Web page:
Liquidated Damages Clause Purchase Agreement

It`s not that common for sellers to have fallen behind in the contract, but it happens. The above clause regarding lump sum damages only applies to buyers, and if the seller is late, both the buyer and the seller must reach an agreement with mediation or arbitration if they want to avoid going to court. These are situations like this where the arbitration clause is becoming more and more important. To learn more, click here. Consideration of a current flat-rate replacement clause is required by law. A lump sum indemnification clause “is considered effective and not a penalty if this amount does not exceed 5% of the purchase price”. 15 Okla. Stat. ยง 215 (B). The justification for any damages clause is to allow the restoration of the economic situation in which the applicant would have faded if the infringement had not taken place. Therefore, the damage must be a good faith and appropriate estimate of the damage resulting from the infringement and not an amount intended to sanction the other party or to force the performance of the contract.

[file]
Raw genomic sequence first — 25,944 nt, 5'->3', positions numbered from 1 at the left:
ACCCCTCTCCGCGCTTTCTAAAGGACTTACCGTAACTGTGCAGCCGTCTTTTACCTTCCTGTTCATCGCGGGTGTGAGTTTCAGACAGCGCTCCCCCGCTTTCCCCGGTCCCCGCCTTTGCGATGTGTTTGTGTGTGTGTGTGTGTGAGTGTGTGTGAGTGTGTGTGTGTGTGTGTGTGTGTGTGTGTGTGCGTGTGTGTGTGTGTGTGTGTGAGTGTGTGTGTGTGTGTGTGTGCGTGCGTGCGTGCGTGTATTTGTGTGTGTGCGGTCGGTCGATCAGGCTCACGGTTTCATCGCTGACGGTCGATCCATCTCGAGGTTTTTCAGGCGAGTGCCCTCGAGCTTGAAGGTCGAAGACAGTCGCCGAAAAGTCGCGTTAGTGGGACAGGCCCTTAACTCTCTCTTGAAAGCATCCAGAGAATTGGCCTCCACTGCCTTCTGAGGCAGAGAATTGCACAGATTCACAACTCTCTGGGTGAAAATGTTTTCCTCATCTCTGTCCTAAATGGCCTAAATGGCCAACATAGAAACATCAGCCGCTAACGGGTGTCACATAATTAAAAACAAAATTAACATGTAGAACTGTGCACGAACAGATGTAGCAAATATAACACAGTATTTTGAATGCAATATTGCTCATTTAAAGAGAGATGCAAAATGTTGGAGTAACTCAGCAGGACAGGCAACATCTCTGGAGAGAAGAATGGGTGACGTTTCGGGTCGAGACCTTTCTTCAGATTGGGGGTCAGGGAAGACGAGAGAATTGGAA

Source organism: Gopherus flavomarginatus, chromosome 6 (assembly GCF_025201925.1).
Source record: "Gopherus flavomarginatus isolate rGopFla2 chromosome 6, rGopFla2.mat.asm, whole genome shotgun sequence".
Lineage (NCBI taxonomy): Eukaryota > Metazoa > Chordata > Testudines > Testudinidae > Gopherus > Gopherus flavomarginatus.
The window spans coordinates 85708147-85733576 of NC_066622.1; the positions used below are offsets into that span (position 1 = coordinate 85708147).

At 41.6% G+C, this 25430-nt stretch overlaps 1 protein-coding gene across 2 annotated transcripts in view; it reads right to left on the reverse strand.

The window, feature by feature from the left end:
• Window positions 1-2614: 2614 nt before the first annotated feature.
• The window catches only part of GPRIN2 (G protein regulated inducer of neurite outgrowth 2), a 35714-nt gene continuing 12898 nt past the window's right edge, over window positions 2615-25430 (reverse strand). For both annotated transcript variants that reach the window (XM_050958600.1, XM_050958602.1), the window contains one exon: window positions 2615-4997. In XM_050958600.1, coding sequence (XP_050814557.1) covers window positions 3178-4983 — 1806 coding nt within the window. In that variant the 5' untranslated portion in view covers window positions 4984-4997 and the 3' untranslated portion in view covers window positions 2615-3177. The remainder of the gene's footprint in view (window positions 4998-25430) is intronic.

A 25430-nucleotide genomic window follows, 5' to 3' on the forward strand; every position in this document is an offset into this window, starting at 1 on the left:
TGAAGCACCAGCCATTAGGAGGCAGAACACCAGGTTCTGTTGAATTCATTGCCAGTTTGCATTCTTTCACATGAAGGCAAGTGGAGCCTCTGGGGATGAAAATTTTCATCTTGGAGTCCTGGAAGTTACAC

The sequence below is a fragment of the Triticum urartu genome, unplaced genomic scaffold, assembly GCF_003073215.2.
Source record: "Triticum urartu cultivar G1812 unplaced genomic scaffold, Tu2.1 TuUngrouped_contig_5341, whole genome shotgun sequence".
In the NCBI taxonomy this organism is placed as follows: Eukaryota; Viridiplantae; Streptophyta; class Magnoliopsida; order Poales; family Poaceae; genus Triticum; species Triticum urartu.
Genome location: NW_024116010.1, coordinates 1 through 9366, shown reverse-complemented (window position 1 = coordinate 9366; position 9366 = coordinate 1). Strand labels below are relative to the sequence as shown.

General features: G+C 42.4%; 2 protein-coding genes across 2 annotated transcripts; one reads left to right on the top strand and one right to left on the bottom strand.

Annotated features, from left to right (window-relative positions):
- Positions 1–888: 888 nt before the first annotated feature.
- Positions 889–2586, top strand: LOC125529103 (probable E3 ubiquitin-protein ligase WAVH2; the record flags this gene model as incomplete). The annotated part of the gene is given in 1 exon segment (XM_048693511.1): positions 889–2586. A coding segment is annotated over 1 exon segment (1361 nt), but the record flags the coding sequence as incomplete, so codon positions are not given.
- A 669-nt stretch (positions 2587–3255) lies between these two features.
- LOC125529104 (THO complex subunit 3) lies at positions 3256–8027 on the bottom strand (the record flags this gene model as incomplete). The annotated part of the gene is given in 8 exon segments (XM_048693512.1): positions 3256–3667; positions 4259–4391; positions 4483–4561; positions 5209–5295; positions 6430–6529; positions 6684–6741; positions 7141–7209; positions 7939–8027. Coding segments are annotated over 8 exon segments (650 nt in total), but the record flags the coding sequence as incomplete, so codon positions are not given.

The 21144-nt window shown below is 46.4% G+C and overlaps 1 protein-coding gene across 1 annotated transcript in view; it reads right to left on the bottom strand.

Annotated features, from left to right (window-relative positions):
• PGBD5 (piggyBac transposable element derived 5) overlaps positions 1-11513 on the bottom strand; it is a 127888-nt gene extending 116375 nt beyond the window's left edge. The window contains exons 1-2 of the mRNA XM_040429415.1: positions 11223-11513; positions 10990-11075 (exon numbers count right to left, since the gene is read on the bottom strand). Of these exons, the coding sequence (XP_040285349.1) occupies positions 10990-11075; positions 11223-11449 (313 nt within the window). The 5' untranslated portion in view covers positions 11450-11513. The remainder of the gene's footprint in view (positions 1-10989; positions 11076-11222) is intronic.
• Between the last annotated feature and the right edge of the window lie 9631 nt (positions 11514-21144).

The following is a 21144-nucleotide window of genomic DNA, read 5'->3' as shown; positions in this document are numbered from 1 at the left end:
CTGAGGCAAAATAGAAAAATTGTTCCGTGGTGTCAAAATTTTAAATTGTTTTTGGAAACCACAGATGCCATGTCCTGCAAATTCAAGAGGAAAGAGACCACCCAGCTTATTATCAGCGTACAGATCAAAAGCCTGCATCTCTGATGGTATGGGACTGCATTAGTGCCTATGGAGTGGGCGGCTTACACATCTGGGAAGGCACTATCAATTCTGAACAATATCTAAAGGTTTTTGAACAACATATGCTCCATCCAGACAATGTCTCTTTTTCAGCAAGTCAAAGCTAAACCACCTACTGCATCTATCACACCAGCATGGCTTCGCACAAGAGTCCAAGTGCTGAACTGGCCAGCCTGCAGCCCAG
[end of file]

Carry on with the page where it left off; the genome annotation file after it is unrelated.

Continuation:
The courts have a wide discretion in determining the merits of compensation, but it must not exceed the amount set out in the contract. If the amount agreed in a contract is a true forecast of the damage likely to be caused by an infringement, they are considered CDs. Any extravagant and excessive amount, exceeding the potential quantity of CDs that was foreseeable at the time of the conclusion of the contract, is considered a penalty clause. Although there is no specific formula for distinguishing penalties from LDs, the Tribunal may make subjective compensations taking into account the contractual terms and the merits of the amount claimed as damages. The author notes that the contract of sale must not contain, in accordance with the test prescribed by law, confirmation by the seller and the buyer that “the damages are impractical or extremely difficult to repair”, which has become common to support the assertion that the provision did not constitute a penalty under article 215 (A). However, it remains a common practice in Oklahoma purchase and sale agreements that such recitation is included in the lump sum damages clause, and it may be advantageous for both seller and buyer to choose to implement a lump sum of damages greater than 5% of the purchase price (in this case, the party: who wishes to maintain the provision, demonstrate its adequacy. . as noted above). . . .